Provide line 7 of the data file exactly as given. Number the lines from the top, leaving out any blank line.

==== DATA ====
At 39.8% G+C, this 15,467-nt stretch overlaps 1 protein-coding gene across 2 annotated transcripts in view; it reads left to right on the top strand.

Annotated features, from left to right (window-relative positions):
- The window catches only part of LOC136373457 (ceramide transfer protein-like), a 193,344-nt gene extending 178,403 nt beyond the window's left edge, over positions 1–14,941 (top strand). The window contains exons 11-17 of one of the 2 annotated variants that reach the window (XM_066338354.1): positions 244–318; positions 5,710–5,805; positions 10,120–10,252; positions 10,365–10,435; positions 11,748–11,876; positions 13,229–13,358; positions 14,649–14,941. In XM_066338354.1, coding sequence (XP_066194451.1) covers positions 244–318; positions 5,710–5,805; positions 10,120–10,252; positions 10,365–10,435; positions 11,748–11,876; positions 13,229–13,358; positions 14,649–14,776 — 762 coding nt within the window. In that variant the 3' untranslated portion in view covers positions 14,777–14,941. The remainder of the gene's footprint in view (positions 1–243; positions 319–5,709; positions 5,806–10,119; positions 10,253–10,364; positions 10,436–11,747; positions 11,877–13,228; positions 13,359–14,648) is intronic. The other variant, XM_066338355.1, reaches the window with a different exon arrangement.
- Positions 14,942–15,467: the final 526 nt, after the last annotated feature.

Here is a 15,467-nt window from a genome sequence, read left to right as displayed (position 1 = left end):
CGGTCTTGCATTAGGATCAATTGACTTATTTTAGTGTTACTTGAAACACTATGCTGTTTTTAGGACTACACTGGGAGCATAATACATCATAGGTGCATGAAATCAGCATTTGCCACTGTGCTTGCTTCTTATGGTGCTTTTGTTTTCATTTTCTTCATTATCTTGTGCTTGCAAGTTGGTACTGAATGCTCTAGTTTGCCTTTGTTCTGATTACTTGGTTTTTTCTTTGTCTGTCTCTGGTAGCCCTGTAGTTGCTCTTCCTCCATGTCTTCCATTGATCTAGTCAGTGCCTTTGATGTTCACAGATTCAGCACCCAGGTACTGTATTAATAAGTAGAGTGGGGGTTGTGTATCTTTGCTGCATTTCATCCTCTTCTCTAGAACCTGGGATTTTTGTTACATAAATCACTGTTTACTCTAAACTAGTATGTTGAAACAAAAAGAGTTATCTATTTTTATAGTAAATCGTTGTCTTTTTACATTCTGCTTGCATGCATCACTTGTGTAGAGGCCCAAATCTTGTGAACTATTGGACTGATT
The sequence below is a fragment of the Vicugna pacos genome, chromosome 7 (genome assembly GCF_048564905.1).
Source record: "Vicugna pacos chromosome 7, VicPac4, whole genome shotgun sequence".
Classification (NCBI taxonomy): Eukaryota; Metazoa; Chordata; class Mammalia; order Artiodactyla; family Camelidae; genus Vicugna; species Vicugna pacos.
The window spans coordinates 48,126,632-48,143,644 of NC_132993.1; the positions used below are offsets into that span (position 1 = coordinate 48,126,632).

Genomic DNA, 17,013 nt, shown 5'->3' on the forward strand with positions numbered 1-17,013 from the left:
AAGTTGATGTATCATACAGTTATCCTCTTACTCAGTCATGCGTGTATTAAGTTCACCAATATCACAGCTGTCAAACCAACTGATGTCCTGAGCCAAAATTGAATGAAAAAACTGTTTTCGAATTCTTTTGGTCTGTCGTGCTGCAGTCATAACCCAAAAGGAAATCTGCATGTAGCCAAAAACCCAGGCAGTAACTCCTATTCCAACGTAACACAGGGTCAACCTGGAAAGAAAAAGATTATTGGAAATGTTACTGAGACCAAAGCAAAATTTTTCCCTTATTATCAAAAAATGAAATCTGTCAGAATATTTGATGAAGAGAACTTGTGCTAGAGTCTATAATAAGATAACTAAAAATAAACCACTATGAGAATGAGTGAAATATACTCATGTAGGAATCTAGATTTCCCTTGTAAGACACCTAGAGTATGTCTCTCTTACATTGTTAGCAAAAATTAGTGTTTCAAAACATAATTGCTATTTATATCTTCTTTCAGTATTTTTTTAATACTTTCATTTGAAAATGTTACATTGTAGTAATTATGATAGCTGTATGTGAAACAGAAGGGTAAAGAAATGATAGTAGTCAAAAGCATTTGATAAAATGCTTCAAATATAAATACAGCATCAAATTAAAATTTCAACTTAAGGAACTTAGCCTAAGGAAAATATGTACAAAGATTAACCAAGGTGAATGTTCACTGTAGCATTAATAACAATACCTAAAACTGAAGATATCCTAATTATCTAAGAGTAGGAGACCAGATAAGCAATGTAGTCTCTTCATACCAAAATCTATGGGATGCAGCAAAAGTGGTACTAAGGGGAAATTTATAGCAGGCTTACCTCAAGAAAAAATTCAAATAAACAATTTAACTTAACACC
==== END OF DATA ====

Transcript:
The sequence below is a fragment of the Vicugna pacos genome, chromosome 7 (genome assembly GCF_048564905.1).